Published: Tue, October 09, 2018
Economy | By

Last orders as Tokyo's Tsukiji market relocates

Last orders as Tokyo's Tsukiji market relocates

Japan's iconic Tsukiji fish market, considered the world's largest, closed its doors permanently on Saturday after 83 years ahead of its relocation next week. It became a sprawling, busy market, but was seen by many as rundown and overcrowded.

After Saturday's final day of operations, Tsukiji's inner market will move to Toyosu, a site in eastern Tokyo, where operations will begin on October 11.

Tsukiji, which is the largest fish market in the world, will now serve the objective of a temporary parking garage for the 2020 Summer Olympics, which will be held in Japan's capital, a report in the Al-Jazeera stated.

The move has been in the works for years, prompted by the dilapidated state of Tsukiji.

Wholesalers had raised concerns about the antiquated facility's natural disaster resistance, sanitation and fire safety, as well as the structure's use of asbestos and its crumbling walls.


But while the new site promises state-of-the-art refrigeration and will keep gawping tourists away from the business of the market in a gallery behind glass, the move has still left a bitter taste for some. Also daily, some 1,500 metric tons of sea products pass through its shops and wholesalers, making Tsukiji one of the highest-volume markets on Earth, while sales run at some 1.6 billion yen.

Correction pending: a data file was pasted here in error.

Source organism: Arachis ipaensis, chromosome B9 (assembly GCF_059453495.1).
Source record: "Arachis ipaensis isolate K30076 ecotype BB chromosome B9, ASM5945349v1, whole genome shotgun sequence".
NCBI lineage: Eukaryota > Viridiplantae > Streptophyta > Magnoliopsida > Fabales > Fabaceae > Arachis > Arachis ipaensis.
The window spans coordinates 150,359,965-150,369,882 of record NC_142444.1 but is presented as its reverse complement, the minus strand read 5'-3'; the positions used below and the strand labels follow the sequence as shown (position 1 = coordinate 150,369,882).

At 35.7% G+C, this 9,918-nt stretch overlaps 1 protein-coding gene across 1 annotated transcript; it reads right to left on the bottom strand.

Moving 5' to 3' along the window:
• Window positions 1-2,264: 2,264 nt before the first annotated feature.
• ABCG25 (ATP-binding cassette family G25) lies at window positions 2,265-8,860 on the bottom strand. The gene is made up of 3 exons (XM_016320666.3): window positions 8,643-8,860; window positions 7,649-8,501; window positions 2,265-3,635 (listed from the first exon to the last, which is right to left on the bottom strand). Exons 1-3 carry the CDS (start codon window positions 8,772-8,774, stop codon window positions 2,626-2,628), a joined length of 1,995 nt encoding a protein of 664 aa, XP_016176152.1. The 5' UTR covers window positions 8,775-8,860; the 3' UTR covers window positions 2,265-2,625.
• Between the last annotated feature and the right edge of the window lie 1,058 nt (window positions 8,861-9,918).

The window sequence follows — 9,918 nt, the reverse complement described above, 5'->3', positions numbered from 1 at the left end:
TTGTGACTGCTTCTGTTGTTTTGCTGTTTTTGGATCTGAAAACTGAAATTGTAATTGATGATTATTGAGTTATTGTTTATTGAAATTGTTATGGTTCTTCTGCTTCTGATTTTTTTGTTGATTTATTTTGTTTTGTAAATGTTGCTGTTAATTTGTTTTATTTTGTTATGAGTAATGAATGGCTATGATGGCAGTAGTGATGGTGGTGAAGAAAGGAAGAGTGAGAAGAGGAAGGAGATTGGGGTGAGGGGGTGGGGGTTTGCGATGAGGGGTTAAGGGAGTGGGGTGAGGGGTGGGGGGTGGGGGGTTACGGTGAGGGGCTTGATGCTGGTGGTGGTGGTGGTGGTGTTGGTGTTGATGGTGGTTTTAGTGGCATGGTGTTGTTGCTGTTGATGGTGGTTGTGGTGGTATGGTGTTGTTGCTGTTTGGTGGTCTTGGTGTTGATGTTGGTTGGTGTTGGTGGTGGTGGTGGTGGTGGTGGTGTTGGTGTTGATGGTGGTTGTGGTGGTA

Its early morning tuna auctions, of which the last took place on Saturday, have also been a major draw for visitors from overseas. "We are sad to lose the Tsukiji brand", vegetable wholesaler Tsukasa Kujirai told AFP. While some shop owners have chose to relocate to the new site, others have chosen to close down.

The final day of the market looked much like any other in the decades since it opened on the site. The outer market shops and vendors sell everything from dried foods to kitchenware.

The current site of Tsukiji market, situated on reclaimed land in the heart of the capital, will be used to pool transport vehicles for the 2020 Tokyo Olympics and Paralympics.

Beyond that, the site's future is more uncertain, though Koike has suggested it could be transformed into a kind of culinary theme park, commemorating the market's colourful history.

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